From Midwestern traumas to New York, LA and acclaim
After sampling the delights and downsides of both coasts, Kevin Morby has now got back in touch with his Midwestern roots and bought a three-bedroom house in Kansas City, now adorned with art by his friends; today, he splits his time between his hometown (“very cheap”) and Mount Washington (“very expensive”).
“Kansas City is suddenly appealing to me, all over again,” he says. “I left there in a fever, but now it’s been 10 or 11 years, and I’ve come full circle. It’s a space to work and to be quiet and not be distracted. Now the price is growing in LA [so] I’m kind of into this idea of just existing in Kansas City when I’m not on tour.”
“I think anyone is shaped by where they come from,” says Sam Cohen, “and there’s definitely something about Midwestern people – it’s a different worldview than you would get in New York or LA.”
“If I’m more traditionalist than people like Tim [Presley] or Jessica [Pratt], I think that’s because I’m from the Midwest,” suggests Morby. “You can’t escape it, for better or worse. In Berlin last year, I was tuning my guitar between songs, and someone yelled out ‘Stop tuning!’ My kneejerk reaction was to say ‘Fuck you’ in the mic. Then immediately afterwards I said, ‘Sorry, I didn’t mean that!’ My friend from Kansas City, who lives in Berlin now, was like, ‘I love how Midwestern we are. You rightfully said “Fuck you”, then immediately apologise.’”
“I think Kevin has more indie-Americana in his sound [than some of us in LA],” reckons Tim Presley. “By definition, I think we all are classicist at heart, but he definitely has a love for songwriters and songwriting.”
Morby also seems to be aping his heroes’ workrate – although City Music is only just coming out, he’s already well into the creation of his fifth record, reuniting with Singing Saw producer Sam Cohen. “It’ll be a unique album in his catalogue, for sure,” says Cohen, discussing the fruits of their recent sessions. “This has its own character, but it’s all Morby all the way; he has a very recognisable songwriting style.”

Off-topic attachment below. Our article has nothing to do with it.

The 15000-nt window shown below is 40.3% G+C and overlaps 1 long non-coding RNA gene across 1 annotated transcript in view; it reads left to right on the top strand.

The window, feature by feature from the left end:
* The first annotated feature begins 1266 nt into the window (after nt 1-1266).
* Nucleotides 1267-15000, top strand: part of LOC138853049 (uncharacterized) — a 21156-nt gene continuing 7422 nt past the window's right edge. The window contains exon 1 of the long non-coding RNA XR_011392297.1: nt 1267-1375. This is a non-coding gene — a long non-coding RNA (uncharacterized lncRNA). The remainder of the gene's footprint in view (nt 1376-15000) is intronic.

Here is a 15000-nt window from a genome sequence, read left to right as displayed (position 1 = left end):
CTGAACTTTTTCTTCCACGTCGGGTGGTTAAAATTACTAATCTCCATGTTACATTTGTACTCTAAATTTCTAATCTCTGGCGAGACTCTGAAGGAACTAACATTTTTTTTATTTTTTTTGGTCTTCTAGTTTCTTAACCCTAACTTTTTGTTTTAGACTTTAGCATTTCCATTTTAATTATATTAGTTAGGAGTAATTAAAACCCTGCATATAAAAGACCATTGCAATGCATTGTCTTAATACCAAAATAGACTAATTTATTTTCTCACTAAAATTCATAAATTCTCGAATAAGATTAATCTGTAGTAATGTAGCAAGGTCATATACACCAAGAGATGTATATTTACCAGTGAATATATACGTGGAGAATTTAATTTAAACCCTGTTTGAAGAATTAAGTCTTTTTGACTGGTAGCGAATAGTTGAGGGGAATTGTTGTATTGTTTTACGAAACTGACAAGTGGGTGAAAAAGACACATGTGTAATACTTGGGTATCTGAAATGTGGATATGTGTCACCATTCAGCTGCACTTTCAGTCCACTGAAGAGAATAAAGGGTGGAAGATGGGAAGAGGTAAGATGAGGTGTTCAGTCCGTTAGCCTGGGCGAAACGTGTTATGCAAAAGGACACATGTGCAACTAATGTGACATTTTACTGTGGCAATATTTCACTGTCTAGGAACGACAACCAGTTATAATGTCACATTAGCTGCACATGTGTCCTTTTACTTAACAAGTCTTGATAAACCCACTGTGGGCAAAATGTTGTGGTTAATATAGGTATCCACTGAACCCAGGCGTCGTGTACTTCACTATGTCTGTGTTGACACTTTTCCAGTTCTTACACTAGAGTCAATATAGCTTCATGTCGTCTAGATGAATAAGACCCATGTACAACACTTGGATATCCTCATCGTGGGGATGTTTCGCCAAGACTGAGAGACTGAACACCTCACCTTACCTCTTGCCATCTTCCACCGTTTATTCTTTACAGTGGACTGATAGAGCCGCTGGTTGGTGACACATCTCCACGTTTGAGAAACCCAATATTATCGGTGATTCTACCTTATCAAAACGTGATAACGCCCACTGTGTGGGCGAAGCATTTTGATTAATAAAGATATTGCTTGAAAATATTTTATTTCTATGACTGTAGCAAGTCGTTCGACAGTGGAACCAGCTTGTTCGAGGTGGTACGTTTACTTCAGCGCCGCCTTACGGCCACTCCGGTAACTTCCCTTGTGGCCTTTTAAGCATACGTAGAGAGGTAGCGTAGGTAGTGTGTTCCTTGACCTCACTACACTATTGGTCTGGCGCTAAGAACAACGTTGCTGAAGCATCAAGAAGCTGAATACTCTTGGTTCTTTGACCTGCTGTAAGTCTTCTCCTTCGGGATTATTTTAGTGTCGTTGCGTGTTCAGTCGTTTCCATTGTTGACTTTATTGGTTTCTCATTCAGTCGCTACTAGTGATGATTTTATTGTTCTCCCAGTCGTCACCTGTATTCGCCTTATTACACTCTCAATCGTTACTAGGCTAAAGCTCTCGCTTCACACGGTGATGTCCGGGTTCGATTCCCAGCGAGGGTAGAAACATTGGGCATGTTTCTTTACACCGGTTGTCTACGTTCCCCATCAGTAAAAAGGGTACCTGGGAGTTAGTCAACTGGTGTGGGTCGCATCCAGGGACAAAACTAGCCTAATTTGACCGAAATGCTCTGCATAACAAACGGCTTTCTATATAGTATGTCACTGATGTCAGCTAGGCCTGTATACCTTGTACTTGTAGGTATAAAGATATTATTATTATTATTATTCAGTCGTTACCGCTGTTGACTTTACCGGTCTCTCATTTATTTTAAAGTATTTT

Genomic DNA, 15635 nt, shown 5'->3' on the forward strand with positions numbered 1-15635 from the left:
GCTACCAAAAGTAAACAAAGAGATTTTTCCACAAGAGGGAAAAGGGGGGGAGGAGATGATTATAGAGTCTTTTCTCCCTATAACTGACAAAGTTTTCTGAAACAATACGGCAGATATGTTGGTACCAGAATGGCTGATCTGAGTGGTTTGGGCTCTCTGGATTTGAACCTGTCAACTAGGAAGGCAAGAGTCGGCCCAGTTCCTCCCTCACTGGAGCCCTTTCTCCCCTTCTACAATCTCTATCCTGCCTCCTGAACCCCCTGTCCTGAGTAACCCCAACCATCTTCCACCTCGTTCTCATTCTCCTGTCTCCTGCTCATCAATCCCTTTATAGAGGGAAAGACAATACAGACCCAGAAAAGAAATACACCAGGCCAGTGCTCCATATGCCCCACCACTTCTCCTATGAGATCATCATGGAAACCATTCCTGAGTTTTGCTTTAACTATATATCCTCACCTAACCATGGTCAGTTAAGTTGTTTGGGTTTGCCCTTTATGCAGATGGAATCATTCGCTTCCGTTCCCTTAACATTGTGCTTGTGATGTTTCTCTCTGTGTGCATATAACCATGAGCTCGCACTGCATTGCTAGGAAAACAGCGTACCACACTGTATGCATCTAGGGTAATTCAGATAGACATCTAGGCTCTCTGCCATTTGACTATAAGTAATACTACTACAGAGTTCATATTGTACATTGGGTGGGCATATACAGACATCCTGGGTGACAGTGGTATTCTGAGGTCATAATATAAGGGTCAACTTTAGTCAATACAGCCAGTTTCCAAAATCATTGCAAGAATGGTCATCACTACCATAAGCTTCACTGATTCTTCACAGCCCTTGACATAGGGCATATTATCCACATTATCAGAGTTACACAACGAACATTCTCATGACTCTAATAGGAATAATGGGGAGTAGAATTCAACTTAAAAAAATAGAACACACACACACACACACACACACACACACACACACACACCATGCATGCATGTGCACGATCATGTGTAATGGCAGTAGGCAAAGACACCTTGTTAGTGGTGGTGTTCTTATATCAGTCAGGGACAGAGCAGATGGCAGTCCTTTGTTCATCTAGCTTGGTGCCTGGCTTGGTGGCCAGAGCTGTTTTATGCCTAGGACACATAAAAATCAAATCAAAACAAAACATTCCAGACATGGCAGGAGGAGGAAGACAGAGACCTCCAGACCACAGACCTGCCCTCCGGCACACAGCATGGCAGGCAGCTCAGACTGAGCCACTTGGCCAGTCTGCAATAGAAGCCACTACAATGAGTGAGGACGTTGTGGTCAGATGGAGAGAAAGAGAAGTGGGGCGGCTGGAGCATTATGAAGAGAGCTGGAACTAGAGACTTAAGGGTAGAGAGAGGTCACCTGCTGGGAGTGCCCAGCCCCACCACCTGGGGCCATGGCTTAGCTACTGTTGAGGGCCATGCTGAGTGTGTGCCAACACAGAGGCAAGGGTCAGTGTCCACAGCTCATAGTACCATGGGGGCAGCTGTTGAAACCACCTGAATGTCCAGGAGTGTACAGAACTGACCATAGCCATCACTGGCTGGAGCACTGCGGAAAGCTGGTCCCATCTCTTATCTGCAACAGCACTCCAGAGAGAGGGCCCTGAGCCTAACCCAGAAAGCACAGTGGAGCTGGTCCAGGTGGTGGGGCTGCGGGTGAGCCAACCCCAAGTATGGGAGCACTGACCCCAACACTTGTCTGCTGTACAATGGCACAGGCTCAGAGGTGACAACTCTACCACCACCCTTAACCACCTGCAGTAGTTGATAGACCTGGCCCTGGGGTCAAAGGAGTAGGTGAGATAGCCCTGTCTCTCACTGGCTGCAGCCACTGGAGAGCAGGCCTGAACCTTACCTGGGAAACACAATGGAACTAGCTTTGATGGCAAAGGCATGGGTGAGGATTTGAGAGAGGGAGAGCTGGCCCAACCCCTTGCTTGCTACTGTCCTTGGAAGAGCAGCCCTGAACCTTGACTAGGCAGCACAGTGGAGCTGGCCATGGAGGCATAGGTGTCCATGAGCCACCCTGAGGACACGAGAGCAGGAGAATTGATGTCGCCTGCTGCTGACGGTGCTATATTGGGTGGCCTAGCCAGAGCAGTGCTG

“Kevin’s got a lot going on in his head,” says Jeremy Earls. “I think he’s thinking one or two records beyond.”
“I have an idea of the direction I want to take the next one, absolutely,” confirms Morby. “My whole goal with making records is to always make something a lot different than the thing that I did before it, and also to do what’s natural.
“At the end of my life,” he laughs, “I wanna have no record deal and just be giving out bluegrass CDs at the farmers market, that I just made and burned myself. I wanna go that route! I’ll be selling my guitar that I bought in 2010 for a couple of thousand dollars to pay my mortgage…”
He’s kidding, of course. But then again, you wouldn’t want to bet against any route that Kevin Morby might take. After all, he’s just getting started.
The July 2019 issue of Uncut is on sale from May 16, and available to order online now – with The Black Keys on the cover. Inside, you’ll find David Bowie, The Cure, Bruce Springsteen, Rory Gallagher, The Fall, Jake Xerxes Fussell, PP Arnold, Screaming Trees, George Harrison and more. Our 15-track CD also showcases the best of the month’s new music, including PJ Harvey, Peter Perrett, Black Peaches, Calexico And Iron & Wine and Mark Mulcahy.
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